3. What should be the relevance of non physical factors such as a facility's history of regulation or the major business purpose of an owner?

4. If formerly certificated facilities are determined to be gathering, may the Commission nonetheless require the company to file for abandonment under section 7(b) of the Natural Gas act before the facilities may be transferred to another company?


The public conference convened by this notice will be held on September 23, 2003 at the offices of the Federal Energy Regulatory Commission, 888 First Street, NE., Washington, DC 20426. All interested persons are invited to attend. Persons interested in speaking or making a presentation should indicate their interest no later than September 3, 2003 by a letter addressed to the Secretary, Federal Energy Regulatory Commission, 888 First Street, NE., Washington, DC 20426, and should refer to Docket No. AD03-13-000. Each request to participate must include the name of a contact person, their telephone number and e-mail address. There is no need to provide advance notice to the Commission simply to attend the conference.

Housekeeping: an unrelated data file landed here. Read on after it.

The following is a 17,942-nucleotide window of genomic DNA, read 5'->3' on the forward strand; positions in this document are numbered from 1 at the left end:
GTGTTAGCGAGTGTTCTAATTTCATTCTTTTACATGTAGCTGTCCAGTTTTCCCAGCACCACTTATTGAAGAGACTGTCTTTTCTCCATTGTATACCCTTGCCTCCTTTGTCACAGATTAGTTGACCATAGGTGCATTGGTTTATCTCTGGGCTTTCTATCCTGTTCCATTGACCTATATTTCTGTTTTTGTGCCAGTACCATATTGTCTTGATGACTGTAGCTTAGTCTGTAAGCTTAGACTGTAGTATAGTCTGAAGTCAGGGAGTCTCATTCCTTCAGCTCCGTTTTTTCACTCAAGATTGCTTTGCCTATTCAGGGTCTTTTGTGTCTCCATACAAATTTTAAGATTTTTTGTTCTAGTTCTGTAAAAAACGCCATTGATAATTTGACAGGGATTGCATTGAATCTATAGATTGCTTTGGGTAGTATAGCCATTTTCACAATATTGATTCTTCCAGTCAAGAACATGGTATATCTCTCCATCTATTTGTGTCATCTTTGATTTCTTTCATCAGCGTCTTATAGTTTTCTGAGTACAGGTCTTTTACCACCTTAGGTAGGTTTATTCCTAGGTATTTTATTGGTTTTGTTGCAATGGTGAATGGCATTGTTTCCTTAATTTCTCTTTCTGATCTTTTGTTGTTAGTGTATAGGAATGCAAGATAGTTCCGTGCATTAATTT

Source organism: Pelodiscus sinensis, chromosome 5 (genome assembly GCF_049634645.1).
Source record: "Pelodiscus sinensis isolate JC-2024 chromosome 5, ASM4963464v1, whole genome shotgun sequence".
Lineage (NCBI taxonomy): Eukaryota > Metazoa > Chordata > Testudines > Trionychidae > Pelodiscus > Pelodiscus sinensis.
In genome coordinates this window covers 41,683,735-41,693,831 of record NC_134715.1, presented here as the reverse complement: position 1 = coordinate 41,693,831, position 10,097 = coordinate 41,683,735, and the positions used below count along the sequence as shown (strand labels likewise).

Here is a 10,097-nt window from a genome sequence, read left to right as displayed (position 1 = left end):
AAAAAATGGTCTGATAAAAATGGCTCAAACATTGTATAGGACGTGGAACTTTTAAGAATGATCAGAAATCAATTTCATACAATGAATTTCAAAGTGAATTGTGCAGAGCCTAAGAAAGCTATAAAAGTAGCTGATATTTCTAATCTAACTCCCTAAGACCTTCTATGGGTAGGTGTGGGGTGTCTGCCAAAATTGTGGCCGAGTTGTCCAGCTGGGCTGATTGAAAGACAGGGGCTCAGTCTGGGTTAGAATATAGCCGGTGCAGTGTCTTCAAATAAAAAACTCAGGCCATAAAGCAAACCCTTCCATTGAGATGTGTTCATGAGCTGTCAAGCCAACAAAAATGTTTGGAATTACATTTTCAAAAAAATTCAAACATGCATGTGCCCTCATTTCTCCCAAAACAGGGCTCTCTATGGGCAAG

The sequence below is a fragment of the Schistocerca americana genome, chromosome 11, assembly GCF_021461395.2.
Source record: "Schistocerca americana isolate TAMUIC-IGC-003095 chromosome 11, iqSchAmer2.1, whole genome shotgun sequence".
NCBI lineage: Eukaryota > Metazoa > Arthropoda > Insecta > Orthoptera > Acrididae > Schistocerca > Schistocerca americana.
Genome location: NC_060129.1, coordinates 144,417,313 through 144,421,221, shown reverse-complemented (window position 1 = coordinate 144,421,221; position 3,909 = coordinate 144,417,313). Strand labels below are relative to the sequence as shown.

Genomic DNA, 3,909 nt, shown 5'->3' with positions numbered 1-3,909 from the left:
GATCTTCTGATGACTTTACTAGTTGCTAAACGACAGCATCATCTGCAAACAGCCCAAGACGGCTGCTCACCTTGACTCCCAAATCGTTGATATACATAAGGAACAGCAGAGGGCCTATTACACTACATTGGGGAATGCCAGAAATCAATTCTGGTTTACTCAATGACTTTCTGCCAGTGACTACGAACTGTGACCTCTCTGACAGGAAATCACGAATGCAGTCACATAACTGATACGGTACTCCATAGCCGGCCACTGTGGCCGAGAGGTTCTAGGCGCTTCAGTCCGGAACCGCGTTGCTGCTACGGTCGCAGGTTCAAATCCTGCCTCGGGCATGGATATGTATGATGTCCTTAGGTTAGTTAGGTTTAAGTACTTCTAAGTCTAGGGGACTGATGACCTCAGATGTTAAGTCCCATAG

Comments addressing the questions set out in this notice may also be filed by September 3, 2003. Every effort will be made to accommodate requests to make presentations, but depending on the number of requests received, a limit may have to be placed on the number of presenters and the time allowed for presentations.

Members of the Commission intend to participate in the public conference and will reserve time for questions and answers. In a subsequent notice, we will provide further details on the conference, including the agenda and a list of participants, as plans evolve. For additional information, please contact Gordon Wagner, Office of General Start Printed Page 50533Counsel, phone 202-502-8947, e-mail: